The destruction that followed was staggering. Roman legions descended from the north and slaughtered village after village as they marched towards Jerusalem. Troops surrounded the city at the worst possible time as pilgrims had congregated for Passover. The Romans besieged the city and crucified any who tried to escape. Inside, food supplies ran out, and people died from hunger, strife, and anarchy. Finally, in August, with Jerusalem crippled by hunger and exhaustion, the Romans tore down the walls, burned the Temple, and utterly conquered the city. The survivors inside were all either slaughtered if they resisted or enslaved if they didn’t.

This past summer, I stood in Rome and observed the Arch of Titus. Titus was the Roman general, and eventual emperor, who led the Roman conquest of Jerusalem. Inside his arch, you can still see the inscription of the plundered artifacts such as a menorah that were paraded through the streets of Rome. And just a few hundred yards from there stands the Colosseum. That world-famous, iconic structure was erected only nine years later in part by the loot and slaves from the Roman conquest of Jerusalem. As famous and impressive as those monuments stand today, they represent conquest, violence, and bloodshed, tens of thousands of lives cut short pursuing short-sighted goals and ill-fated gains.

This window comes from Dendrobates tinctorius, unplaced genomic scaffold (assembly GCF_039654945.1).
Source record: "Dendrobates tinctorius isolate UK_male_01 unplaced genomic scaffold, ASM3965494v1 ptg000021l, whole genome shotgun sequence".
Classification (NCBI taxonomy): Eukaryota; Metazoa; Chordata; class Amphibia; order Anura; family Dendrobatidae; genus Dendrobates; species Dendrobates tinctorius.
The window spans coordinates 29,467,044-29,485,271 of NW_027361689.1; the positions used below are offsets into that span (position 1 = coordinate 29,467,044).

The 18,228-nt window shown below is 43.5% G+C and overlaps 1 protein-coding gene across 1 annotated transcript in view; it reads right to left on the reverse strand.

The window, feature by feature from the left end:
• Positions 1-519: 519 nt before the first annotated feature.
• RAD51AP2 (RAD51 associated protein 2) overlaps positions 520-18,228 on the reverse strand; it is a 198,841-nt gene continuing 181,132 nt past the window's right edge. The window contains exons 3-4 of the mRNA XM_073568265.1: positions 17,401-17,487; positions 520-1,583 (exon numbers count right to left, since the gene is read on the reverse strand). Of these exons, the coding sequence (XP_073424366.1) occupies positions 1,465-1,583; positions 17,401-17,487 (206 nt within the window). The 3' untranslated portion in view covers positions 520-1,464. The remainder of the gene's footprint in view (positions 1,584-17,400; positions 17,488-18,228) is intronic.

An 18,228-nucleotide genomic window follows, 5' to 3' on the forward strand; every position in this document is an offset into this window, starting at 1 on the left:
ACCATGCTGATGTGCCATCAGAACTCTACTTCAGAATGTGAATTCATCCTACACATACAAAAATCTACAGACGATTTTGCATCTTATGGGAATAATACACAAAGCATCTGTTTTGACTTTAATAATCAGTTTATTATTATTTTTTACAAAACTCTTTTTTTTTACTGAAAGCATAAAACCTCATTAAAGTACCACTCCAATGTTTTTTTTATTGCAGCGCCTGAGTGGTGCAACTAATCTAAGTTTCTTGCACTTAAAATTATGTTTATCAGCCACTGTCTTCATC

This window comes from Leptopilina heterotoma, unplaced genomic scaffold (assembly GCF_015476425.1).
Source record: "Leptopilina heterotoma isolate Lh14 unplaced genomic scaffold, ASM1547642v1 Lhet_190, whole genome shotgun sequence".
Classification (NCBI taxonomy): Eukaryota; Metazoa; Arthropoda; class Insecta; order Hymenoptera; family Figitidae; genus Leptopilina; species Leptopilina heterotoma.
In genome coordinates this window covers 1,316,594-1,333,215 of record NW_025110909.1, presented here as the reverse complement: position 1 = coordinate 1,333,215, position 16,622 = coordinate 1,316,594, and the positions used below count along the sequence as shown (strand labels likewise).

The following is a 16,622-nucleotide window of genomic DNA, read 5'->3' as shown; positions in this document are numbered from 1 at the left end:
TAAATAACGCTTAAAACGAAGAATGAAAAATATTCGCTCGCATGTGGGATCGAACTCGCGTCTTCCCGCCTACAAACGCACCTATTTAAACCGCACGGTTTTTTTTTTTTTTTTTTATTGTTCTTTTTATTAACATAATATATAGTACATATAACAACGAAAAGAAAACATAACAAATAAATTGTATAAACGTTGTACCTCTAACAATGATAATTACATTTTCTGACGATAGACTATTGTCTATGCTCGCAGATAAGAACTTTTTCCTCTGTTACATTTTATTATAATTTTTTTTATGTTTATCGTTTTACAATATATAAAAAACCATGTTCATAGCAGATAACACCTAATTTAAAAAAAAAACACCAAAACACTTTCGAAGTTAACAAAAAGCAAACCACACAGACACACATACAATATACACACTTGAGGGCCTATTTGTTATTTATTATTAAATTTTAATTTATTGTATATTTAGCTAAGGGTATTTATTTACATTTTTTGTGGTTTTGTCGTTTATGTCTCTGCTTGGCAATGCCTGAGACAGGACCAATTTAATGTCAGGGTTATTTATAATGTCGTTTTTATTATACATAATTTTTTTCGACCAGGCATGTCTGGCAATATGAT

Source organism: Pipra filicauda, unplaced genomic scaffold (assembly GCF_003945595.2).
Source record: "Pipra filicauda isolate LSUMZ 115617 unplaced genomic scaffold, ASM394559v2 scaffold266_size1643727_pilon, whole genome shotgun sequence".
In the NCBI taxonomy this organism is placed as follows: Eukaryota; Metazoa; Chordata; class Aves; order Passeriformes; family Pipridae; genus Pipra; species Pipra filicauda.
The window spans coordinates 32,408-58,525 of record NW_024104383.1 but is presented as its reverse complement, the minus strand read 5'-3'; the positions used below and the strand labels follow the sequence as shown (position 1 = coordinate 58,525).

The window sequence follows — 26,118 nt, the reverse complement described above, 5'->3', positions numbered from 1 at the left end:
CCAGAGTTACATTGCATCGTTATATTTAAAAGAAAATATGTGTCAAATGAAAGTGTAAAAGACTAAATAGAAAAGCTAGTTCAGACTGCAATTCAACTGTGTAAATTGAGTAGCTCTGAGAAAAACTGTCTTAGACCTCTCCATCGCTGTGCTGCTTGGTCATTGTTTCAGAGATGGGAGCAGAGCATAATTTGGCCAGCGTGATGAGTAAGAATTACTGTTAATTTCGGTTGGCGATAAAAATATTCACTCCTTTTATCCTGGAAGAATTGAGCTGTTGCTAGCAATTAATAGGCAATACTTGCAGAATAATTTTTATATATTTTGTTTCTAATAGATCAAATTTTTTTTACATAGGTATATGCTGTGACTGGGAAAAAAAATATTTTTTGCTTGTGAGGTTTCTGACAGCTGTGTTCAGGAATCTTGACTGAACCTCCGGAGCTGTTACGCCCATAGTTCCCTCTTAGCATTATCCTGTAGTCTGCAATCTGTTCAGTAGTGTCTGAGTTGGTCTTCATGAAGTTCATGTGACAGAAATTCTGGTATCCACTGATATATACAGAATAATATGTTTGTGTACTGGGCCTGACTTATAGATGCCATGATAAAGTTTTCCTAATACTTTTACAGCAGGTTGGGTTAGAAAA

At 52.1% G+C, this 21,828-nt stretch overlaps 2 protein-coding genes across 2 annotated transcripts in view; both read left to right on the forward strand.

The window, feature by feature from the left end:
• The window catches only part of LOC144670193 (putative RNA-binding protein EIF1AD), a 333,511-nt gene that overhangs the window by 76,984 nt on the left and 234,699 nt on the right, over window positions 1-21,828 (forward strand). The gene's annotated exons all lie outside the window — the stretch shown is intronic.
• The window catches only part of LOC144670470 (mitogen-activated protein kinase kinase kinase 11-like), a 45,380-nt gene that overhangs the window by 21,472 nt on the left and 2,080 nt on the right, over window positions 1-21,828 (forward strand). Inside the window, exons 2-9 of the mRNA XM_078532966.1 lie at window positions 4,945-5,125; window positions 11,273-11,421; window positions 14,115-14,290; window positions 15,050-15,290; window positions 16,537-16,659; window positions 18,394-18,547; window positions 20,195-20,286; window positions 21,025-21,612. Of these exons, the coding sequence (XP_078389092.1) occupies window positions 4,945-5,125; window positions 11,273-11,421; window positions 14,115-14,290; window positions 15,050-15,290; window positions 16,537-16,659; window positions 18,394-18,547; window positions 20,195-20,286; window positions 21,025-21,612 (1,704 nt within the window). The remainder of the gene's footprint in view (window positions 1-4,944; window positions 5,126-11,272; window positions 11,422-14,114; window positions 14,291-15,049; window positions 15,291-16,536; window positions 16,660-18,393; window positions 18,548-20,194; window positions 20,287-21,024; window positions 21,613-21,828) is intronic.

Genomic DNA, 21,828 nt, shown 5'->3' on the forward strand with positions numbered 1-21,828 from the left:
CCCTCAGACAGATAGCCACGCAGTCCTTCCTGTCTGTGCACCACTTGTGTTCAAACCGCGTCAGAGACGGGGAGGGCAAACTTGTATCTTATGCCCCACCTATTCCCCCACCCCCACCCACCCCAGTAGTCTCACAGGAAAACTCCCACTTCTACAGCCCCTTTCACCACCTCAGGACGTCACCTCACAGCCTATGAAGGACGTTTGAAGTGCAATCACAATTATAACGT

The question as posed in some manuscripts of Matthew 27 still stands for us today. Which kind of Jesus do we really want? Which one do we really want to follow? Which kind of kingdom do we really seek? And like those from centuries before, the answers are evident in our choices, the way we live our lives. May God help us to seek the right kingdom.